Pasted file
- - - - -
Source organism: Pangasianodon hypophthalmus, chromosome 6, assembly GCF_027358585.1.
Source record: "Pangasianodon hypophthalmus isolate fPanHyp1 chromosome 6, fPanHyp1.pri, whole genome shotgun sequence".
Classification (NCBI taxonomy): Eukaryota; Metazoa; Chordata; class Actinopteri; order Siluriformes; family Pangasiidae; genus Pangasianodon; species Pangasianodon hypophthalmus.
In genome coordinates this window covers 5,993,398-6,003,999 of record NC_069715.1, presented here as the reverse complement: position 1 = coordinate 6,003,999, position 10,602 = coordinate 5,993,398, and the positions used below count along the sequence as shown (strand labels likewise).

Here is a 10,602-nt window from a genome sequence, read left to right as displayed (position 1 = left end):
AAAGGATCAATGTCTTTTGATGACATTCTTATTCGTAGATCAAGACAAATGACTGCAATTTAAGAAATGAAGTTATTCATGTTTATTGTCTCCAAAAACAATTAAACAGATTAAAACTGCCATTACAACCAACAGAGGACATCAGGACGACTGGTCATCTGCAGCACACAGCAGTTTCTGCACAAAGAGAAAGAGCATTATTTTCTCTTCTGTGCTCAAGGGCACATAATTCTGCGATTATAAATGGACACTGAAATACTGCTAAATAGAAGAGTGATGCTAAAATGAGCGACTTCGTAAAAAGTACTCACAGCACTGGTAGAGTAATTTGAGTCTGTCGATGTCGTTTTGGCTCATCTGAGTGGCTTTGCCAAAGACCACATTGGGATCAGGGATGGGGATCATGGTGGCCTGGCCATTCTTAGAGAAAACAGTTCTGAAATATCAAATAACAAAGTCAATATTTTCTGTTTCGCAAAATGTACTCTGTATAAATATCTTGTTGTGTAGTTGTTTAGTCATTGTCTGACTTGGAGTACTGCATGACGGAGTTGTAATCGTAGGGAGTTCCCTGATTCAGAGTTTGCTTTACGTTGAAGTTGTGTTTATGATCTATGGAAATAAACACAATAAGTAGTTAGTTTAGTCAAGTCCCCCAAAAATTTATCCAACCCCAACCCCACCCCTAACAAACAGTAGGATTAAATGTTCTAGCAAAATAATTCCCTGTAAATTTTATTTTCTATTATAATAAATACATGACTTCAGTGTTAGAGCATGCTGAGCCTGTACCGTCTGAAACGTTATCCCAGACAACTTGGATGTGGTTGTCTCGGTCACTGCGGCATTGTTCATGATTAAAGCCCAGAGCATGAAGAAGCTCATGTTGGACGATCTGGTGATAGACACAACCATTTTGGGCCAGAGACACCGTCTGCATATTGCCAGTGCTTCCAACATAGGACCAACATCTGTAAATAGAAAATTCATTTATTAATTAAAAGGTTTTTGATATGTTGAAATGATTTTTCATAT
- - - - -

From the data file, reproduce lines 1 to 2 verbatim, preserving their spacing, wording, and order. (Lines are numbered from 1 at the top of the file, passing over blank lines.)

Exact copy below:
Source organism: Pangasianodon hypophthalmus, chromosome 6, assembly GCF_027358585.1.
Source record: "Pangasianodon hypophthalmus isolate fPanHyp1 chromosome 6, fPanHyp1.pri, whole genome shotgun sequence".